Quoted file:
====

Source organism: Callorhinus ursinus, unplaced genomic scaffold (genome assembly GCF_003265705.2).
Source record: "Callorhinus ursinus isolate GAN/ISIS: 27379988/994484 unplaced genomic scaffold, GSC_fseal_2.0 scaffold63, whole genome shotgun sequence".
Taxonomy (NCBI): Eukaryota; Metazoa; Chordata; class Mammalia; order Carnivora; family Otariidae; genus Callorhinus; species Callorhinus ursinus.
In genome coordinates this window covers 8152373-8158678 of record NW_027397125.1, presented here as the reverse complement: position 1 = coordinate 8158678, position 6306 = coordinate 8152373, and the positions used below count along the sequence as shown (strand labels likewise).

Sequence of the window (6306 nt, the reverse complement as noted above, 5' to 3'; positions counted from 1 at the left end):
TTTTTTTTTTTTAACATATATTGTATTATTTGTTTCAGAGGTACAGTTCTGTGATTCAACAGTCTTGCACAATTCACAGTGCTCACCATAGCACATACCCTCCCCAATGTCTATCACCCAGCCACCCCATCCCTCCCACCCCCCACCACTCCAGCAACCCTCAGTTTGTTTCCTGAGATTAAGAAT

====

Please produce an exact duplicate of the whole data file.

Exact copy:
Source organism: Callorhinus ursinus, unplaced genomic scaffold (genome assembly GCF_003265705.2).
Source record: "Callorhinus ursinus isolate GAN/ISIS: 27379988/994484 unplaced genomic scaffold, GSC_fseal_2.0 scaffold63, whole genome shotgun sequence".
Taxonomy (NCBI): Eukaryota; Metazoa; Chordata; class Mammalia; order Carnivora; family Otariidae; genus Callorhinus; species Callorhinus ursinus.
In genome coordinates this window covers 8152373-8158678 of record NW_027397125.1, presented here as the reverse complement: position 1 = coordinate 8158678, position 6306 = coordinate 8152373, and the positions used below count along the sequence as shown (strand labels likewise).

Sequence of the window (6306 nt, the reverse complement as noted above, 5' to 3'; positions counted from 1 at the left end):
TTTTTTTTTTTTAACATATATTGTATTATTTGTTTCAGAGGTACAGTTCTGTGATTCAACAGTCTTGCACAATTCACAGTGCTCACCATAGCACATACCCTCCCCAATGTCTATCACCCAGCCACCCCATCCCTCCCACCCCCCACCACTCCAGCAACCCTCAGTTTGTTTCCTGAGATTAAGAAT